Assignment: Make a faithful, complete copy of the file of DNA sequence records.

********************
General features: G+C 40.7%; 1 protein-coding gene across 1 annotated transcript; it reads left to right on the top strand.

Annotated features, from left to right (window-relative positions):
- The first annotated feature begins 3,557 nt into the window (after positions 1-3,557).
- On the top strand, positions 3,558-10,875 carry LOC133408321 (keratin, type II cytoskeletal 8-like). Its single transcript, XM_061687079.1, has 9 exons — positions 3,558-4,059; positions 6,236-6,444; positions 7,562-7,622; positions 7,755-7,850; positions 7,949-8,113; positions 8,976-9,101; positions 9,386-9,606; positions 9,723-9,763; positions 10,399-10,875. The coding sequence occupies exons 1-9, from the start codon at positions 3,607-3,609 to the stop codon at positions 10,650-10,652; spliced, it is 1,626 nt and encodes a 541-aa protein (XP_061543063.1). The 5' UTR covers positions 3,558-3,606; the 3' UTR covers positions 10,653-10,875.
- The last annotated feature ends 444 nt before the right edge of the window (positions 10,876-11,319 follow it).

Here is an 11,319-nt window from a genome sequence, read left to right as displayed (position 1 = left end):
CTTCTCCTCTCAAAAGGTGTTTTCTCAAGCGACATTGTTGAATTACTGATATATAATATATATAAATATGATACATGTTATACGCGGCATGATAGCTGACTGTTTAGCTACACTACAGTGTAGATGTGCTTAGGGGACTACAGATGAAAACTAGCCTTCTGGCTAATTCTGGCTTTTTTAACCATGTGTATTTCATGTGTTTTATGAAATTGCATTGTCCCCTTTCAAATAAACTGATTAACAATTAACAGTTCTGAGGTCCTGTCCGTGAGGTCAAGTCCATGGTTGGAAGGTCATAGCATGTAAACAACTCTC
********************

General features: G+C 40.7%; 1 protein-coding gene across 1 annotated transcript; it reads left to right on the top strand.

Annotated features, from left to right (window-relative positions):
- The first annotated feature begins 3,557 nt into the window (after positions 1-3,557).
- On the top strand, positions 3,558-10,875 carry LOC133408321 (keratin, type II cytoskeletal 8-like). Its single transcript, XM_061687079.1, has 9 exons — positions 3,558-4,059; positions 6,236-6,444; positions 7,562-7,622; positions 7,755-7,850; positions 7,949-8,113; positions 8,976-9,101; positions 9,386-9,606; positions 9,723-9,763; positions 10,399-10,875. The coding sequence occupies exons 1-9, from the start codon at positions 3,607-3,609 to the stop codon at positions 10,650-10,652; spliced, it is 1,626 nt and encodes a 541-aa protein (XP_061543063.1). The 5' UTR covers positions 3,558-3,606; the 3' UTR covers positions 10,653-10,875.
- The last annotated feature ends 444 nt before the right edge of the window (positions 10,876-11,319 follow it).

Here is an 11,319-nt window from a genome sequence, read left to right as displayed (position 1 = left end):
CTTCTCCTCTCAAAAGGTGTTTTCTCAAGCGACATTGTTGAATTACTGATATATAATATATATAAATATGATACATGTTATACGCGGCATGATAGCTGACTGTTTAGCTACACTACAGTGTAGATGTGCTTAGGGGACTACAGATGAAAACTAGCCTTCTGGCTAATTCTGGCTTTTTTAACCATGTGTATTTCATGTGTTTTATGAAATTGCATTGTCCCCTTTCAAATAAACTGATTAACAATTAACAGTTCTGAGGTCCTGTCCGTGAGGTCAAGTCCATGGTTGGAAGGTCATAGCATGTAAACAACTCTC